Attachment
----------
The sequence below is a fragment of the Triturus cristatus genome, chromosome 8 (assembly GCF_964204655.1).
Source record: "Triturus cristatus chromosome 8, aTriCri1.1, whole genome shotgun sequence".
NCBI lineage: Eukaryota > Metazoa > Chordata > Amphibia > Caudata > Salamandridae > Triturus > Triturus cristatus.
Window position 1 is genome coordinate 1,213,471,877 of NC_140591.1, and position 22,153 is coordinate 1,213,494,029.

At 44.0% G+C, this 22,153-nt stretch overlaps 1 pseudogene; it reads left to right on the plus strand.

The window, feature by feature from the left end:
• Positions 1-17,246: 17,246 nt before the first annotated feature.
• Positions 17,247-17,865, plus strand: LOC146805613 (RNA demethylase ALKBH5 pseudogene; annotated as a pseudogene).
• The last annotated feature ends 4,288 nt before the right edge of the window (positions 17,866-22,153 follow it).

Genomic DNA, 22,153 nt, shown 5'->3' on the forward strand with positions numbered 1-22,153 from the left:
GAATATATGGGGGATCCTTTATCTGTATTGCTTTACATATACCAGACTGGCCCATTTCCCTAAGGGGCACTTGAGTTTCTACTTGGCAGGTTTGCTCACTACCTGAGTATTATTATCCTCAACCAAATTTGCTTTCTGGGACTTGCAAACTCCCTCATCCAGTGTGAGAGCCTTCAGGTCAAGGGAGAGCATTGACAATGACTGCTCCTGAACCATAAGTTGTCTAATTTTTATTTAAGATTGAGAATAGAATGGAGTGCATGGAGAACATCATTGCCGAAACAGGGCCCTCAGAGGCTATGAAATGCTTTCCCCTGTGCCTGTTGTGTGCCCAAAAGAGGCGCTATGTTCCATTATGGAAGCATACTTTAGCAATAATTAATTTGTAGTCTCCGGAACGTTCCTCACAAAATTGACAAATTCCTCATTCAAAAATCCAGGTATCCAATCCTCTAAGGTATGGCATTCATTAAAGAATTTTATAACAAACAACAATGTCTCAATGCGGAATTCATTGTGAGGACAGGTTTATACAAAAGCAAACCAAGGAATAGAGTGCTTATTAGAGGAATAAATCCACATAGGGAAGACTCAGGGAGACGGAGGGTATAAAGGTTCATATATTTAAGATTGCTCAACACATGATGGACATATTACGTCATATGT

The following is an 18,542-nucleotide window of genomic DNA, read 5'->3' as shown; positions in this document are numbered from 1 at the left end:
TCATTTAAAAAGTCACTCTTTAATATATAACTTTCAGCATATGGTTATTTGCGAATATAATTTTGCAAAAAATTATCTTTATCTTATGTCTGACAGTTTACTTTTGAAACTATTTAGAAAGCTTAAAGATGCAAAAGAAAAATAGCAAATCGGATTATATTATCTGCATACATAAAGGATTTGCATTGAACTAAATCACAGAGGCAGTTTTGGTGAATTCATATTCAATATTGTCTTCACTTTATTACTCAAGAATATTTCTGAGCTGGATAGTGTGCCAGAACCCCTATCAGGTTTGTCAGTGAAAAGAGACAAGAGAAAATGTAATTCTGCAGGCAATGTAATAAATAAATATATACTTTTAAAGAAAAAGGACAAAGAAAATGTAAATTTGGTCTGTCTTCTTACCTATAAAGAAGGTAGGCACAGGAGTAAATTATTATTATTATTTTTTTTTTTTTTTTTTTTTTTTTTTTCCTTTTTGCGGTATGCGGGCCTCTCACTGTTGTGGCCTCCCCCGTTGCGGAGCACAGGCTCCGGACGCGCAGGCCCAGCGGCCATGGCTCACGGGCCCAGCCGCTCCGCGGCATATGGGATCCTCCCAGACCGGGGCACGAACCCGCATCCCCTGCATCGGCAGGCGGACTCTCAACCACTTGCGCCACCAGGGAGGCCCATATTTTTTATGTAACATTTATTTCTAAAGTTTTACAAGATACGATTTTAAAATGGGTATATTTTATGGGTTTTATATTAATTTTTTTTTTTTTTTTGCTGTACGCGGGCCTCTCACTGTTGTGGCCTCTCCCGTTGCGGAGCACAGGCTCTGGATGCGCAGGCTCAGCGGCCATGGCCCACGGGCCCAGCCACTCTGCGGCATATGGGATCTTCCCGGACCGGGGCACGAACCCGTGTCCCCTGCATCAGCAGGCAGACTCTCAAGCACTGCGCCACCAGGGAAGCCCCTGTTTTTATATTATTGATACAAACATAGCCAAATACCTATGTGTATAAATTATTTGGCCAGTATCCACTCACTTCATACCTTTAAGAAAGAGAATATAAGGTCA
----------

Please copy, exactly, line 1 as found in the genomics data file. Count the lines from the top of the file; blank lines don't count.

The sequence below is a fragment of the Triturus cristatus genome, chromosome 8 (assembly GCF_964204655.1).